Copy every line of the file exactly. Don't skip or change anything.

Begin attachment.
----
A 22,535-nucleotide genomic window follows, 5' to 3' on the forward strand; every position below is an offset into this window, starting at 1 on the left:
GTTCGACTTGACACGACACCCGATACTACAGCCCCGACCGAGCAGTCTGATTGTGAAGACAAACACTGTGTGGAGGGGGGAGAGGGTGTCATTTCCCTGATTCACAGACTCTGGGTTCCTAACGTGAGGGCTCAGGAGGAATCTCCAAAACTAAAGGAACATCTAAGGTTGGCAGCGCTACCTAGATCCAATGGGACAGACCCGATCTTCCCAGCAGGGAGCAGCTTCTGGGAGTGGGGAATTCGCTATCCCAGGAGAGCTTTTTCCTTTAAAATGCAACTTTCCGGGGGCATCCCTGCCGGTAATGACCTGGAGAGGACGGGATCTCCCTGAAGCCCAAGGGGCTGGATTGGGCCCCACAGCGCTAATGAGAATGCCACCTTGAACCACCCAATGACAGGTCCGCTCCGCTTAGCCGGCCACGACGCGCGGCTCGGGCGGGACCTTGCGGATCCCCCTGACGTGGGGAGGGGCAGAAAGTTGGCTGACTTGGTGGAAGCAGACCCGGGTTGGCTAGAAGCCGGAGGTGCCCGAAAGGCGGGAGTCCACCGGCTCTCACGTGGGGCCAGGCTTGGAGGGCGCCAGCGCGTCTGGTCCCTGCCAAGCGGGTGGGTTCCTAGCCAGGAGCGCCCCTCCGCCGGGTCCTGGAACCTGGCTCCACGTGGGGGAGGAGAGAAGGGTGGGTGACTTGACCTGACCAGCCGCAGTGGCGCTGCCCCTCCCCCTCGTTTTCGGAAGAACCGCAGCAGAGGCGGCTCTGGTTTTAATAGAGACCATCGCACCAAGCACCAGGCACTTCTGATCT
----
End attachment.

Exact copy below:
A 22,535-nucleotide genomic window follows, 5' to 3' on the forward strand; every position below is an offset into this window, starting at 1 on the left:
GTTCGACTTGACACGACACCCGATACTACAGCCCCGACCGAGCAGTCTGATTGTGAAGACAAACACTGTGTGGAGGGGGGAGAGGGTGTCATTTCCCTGATTCACAGACTCTGGGTTCCTAACGTGAGGGCTCAGGAGGAATCTCCAAAACTAAAGGAACATCTAAGGTTGGCAGCGCTACCTAGATCCAATGGGACAGACCCGATCTTCCCAGCAGGGAGCAGCTTCTGGGAGTGGGGAATTCGCTATCCCAGGAGAGCTTTTTCCTTTAAAATGCAACTTTCCGGGGGCATCCCTGCCGGTAATGACCTGGAGAGGACGGGATCTCCCTGAAGCCCAAGGGGCTGGATTGGGCCCCACAGCGCTAATGAGAATGCCACCTTGAACCACCCAATGACAGGTCCGCTCCGCTTAGCCGGCCACGACGCGCGGCTCGGGCGGGACCTTGCGGATCCCCCTGACGTGGGGAGGGGCAGAAAGTTGGCTGACTTGGTGGAAGCAGACCCGGGTTGGCTAGAAGCCGGAGGTGCCCGAAAGGCGGGAGTCCACCGGCTCTCACGTGGGGCCAGGCTTGGAGGGCGCCAGCGCGTCTGGTCCCTGCCAAGCGGGTGGGTTCCTAGCCAGGAGCGCCCCTCCGCCGGGTCCTGGAACCTGGCTCCACGTGGGGGAGGAGAGAAGGGTGGGTGACTTGACCTGACCAGCCGCAGTGGCGCTGCCCCTCCCCCTCGTTTTCGGAAGAACCGCAGCAGAGGCGGCTCTGGTTTTAATAGAGACCATCGCACCAAGCACCAGGCACTTCTGATCT